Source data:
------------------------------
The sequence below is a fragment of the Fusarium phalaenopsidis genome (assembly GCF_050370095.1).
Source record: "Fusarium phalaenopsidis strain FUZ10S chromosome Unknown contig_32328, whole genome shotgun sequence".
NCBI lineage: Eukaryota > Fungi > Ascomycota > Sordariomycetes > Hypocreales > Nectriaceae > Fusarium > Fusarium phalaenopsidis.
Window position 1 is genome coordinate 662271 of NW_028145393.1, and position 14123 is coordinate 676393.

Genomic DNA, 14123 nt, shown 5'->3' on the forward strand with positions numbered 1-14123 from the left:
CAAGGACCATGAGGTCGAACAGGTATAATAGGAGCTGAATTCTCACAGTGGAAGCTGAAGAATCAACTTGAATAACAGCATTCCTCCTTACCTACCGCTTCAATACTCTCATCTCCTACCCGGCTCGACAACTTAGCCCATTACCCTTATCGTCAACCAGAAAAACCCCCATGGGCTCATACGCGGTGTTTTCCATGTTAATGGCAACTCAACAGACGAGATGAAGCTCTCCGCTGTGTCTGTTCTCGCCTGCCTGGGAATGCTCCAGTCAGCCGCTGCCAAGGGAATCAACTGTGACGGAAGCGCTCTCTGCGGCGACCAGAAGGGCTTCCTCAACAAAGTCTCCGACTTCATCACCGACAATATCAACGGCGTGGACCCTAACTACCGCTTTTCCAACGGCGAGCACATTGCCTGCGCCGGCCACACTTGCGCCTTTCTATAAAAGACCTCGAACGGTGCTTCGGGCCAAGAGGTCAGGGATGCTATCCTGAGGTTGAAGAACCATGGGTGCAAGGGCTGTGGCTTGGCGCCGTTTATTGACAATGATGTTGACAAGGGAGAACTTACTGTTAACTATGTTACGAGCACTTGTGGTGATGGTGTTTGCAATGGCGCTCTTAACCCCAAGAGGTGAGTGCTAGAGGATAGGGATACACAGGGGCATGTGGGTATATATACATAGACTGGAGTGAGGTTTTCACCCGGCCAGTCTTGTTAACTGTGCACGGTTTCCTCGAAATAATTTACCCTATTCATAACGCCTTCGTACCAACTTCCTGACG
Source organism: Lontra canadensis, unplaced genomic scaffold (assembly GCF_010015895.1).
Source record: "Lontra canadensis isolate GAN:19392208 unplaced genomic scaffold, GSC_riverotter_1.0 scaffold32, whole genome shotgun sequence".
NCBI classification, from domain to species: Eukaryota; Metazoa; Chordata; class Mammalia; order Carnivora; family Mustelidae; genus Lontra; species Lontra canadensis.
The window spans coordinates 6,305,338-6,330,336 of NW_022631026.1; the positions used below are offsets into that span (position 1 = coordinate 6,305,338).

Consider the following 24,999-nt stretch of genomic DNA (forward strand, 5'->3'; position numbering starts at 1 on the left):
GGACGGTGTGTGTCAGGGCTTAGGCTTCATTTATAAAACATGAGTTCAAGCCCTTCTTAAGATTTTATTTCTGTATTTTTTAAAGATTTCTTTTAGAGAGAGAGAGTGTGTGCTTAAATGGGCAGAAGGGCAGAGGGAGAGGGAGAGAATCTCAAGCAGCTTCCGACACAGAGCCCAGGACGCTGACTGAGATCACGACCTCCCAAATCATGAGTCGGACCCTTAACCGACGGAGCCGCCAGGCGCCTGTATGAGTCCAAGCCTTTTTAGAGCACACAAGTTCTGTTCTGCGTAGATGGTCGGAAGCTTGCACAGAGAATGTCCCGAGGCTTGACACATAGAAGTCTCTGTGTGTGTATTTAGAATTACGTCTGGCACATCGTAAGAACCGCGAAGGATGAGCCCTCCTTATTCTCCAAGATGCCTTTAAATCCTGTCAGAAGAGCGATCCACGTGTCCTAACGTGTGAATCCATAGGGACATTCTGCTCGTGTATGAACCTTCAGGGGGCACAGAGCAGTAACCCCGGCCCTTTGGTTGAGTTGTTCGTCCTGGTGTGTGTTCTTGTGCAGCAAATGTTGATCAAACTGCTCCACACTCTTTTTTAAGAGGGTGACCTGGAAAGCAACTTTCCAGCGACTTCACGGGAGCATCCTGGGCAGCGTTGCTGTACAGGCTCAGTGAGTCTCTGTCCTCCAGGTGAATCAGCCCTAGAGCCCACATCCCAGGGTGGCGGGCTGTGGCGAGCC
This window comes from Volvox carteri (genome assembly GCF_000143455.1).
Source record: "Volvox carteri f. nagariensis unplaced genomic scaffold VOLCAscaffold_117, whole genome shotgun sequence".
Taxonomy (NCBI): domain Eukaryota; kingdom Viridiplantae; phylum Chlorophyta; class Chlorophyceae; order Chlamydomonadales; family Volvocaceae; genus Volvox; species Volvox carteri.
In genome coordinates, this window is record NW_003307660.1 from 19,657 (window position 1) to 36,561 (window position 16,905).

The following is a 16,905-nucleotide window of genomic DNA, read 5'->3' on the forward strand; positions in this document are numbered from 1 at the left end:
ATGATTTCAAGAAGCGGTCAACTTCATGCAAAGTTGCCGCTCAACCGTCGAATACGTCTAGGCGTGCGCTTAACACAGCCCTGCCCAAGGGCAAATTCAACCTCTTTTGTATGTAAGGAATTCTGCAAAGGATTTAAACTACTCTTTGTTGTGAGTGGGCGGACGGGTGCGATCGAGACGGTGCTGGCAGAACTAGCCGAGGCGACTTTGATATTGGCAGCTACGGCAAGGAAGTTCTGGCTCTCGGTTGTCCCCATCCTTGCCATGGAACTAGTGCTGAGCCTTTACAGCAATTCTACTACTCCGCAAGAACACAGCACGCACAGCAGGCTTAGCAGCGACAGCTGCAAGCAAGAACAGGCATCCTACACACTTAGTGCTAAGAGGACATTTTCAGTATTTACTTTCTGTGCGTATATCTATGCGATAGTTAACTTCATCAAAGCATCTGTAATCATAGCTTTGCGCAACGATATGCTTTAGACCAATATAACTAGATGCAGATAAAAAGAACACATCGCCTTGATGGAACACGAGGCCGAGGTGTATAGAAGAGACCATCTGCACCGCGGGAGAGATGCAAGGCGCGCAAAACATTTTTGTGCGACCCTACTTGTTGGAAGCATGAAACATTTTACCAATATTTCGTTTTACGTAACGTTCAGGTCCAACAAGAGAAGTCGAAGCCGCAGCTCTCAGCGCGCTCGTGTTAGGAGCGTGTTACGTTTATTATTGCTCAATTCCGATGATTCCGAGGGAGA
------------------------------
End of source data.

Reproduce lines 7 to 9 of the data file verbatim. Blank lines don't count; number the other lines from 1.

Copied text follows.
Source organism: Lontra canadensis, unplaced genomic scaffold (assembly GCF_010015895.1).
Source record: "Lontra canadensis isolate GAN:19392208 unplaced genomic scaffold, GSC_riverotter_1.0 scaffold32, whole genome shotgun sequence".
NCBI classification, from domain to species: Eukaryota; Metazoa; Chordata; class Mammalia; order Carnivora; family Mustelidae; genus Lontra; species Lontra canadensis.